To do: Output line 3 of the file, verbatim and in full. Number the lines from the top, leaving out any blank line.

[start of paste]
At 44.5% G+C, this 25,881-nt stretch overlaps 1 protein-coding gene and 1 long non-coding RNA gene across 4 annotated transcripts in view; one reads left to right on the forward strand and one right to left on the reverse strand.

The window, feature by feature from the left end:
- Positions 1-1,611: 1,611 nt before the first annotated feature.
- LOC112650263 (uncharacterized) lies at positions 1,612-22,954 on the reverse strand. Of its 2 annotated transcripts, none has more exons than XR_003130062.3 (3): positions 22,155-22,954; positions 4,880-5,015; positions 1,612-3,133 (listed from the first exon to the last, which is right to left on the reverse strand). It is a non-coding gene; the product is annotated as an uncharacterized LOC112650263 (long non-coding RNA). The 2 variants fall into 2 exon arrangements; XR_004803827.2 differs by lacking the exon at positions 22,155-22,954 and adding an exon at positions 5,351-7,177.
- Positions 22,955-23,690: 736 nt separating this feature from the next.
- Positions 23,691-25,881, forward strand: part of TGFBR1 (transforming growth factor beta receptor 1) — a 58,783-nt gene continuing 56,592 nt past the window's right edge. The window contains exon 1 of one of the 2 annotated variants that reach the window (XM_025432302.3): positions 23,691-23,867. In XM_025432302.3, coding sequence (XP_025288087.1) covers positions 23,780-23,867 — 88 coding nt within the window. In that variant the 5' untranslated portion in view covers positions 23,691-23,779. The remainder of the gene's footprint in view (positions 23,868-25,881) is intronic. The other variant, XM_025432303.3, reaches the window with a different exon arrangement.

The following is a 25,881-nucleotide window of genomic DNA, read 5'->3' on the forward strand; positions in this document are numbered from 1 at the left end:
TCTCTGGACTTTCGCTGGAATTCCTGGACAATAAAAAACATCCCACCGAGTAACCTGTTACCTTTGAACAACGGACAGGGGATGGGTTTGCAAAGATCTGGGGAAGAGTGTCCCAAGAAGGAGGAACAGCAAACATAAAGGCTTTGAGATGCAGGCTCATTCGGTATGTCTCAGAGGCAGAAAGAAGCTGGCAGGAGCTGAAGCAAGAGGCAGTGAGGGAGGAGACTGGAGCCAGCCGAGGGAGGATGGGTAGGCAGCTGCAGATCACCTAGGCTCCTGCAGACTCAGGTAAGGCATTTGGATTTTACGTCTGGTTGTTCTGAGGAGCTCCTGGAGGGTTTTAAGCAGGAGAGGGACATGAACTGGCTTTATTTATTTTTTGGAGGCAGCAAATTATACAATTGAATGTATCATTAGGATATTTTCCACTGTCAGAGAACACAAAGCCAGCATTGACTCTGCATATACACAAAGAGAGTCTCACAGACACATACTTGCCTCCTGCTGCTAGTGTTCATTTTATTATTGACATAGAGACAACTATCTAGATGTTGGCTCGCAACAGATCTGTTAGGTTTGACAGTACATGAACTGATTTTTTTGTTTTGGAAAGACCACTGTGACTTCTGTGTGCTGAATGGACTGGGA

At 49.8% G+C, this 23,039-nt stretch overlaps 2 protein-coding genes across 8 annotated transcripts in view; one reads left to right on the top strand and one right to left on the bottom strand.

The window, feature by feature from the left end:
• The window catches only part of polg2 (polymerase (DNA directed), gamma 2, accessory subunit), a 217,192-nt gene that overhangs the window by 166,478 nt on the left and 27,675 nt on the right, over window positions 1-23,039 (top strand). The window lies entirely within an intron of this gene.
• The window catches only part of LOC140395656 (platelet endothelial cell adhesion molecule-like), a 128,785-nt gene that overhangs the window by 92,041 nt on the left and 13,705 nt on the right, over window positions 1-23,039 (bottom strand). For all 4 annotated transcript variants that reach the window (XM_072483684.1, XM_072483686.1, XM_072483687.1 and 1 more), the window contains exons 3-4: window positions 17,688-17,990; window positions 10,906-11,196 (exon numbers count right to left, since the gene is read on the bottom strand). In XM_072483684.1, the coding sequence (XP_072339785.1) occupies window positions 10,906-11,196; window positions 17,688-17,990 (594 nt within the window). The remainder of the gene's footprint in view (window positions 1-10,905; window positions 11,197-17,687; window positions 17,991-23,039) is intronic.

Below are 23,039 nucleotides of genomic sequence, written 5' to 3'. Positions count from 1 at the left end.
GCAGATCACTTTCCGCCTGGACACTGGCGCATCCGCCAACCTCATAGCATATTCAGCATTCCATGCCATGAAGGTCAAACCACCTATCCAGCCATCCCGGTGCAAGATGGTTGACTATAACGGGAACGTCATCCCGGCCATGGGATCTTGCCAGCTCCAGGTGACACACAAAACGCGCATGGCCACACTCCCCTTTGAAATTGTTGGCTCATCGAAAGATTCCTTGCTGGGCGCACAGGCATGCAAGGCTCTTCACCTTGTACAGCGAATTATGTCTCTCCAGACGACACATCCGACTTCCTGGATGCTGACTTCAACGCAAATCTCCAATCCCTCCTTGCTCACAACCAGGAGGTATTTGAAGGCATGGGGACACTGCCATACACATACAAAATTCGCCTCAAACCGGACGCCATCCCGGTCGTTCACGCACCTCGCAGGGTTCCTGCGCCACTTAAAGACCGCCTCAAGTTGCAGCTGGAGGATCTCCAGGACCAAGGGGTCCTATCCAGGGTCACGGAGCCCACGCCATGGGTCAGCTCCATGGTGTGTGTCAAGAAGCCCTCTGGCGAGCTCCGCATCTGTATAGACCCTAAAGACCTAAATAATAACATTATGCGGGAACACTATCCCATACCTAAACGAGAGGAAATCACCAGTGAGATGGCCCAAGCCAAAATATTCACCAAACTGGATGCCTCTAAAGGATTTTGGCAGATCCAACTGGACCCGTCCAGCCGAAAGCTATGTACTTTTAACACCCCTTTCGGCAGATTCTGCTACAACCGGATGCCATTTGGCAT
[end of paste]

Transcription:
- Positions 1-1,611: 1,611 nt before the first annotated feature.